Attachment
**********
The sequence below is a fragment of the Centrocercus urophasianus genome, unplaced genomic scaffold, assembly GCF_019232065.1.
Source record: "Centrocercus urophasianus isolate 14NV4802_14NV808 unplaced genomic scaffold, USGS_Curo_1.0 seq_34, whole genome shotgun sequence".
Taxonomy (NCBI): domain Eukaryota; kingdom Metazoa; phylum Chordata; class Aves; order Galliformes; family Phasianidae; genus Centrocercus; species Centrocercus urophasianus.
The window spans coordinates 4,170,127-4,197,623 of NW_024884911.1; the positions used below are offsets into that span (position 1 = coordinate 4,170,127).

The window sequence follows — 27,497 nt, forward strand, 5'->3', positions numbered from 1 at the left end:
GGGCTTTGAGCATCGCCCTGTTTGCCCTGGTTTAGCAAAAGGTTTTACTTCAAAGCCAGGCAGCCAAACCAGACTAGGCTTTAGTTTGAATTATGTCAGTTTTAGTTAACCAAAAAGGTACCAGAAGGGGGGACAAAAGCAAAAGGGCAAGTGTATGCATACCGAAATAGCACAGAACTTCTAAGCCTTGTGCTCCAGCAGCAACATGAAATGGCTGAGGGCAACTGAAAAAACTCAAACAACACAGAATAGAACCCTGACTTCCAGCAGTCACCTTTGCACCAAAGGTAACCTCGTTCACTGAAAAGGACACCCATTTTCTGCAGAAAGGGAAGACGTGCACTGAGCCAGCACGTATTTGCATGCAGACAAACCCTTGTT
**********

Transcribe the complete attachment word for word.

The sequence below is a fragment of the Centrocercus urophasianus genome, unplaced genomic scaffold, assembly GCF_019232065.1.
Source record: "Centrocercus urophasianus isolate 14NV4802_14NV808 unplaced genomic scaffold, USGS_Curo_1.0 seq_34, whole genome shotgun sequence".
Taxonomy (NCBI): domain Eukaryota; kingdom Metazoa; phylum Chordata; class Aves; order Galliformes; family Phasianidae; genus Centrocercus; species Centrocercus urophasianus.
The window spans coordinates 4,170,127-4,197,623 of NW_024884911.1; the positions used below are offsets into that span (position 1 = coordinate 4,170,127).

The window sequence follows — 27,497 nt, forward strand, 5'->3', positions numbered from 1 at the left end:
GGGCTTTGAGCATCGCCCTGTTTGCCCTGGTTTAGCAAAAGGTTTTACTTCAAAGCCAGGCAGCCAAACCAGACTAGGCTTTAGTTTGAATTATGTCAGTTTTAGTTAACCAAAAAGGTACCAGAAGGGGGGACAAAAGCAAAAGGGCAAGTGTATGCATACCGAAATAGCACAGAACTTCTAAGCCTTGTGCTCCAGCAGCAACATGAAATGGCTGAGGGCAACTGAAAAAACTCAAACAACACAGAATAGAACCCTGACTTCCAGCAGTCACCTTTGCACCAAAGGTAACCTCGTTCACTGAAAAGGACACCCATTTTCTGCAGAAAGGGAAGACGTGCACTGAGCCAGCACGTATTTGCATGCAGACAAACCCTTGTT